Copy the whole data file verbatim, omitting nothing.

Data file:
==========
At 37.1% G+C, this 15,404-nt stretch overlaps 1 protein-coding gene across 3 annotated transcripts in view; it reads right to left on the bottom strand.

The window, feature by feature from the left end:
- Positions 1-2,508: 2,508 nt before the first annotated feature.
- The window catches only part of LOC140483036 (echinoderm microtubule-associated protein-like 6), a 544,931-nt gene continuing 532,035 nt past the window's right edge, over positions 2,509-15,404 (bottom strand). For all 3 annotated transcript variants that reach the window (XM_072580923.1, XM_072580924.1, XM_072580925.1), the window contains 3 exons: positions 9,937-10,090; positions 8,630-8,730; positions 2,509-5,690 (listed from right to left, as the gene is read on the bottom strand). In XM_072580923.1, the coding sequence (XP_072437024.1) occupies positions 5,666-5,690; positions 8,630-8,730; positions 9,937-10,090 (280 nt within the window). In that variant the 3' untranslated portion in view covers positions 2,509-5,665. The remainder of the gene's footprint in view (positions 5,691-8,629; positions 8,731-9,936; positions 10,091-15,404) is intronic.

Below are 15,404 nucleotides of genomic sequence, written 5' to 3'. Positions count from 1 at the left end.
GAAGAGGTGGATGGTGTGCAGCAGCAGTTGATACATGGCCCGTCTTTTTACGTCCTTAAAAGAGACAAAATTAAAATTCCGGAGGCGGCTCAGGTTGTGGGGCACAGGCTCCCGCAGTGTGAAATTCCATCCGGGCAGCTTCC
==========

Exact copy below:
At 37.1% G+C, this 15,404-nt stretch overlaps 1 protein-coding gene across 3 annotated transcripts in view; it reads right to left on the bottom strand.

The window, feature by feature from the left end:
- Positions 1-2,508: 2,508 nt before the first annotated feature.
- The window catches only part of LOC140483036 (echinoderm microtubule-associated protein-like 6), a 544,931-nt gene continuing 532,035 nt past the window's right edge, over positions 2,509-15,404 (bottom strand). For all 3 annotated transcript variants that reach the window (XM_072580923.1, XM_072580924.1, XM_072580925.1), the window contains 3 exons: positions 9,937-10,090; positions 8,630-8,730; positions 2,509-5,690 (listed from right to left, as the gene is read on the bottom strand). In XM_072580923.1, the coding sequence (XP_072437024.1) occupies positions 5,666-5,690; positions 8,630-8,730; positions 9,937-10,090 (280 nt within the window). In that variant the 3' untranslated portion in view covers positions 2,509-5,665. The remainder of the gene's footprint in view (positions 5,691-8,629; positions 8,731-9,936; positions 10,091-15,404) is intronic.

Below are 15,404 nucleotides of genomic sequence, written 5' to 3'. Positions count from 1 at the left end.
GAAGAGGTGGATGGTGTGCAGCAGCAGTTGATACATGGCCCGTCTTTTTACGTCCTTAAAAGAGACAAAATTAAAATTCCGGAGGCGGCTCAGGTTGTGGGGCACAGGCTCCCGCAGTGTGAAATTCCATCCGGGCAGCTTCC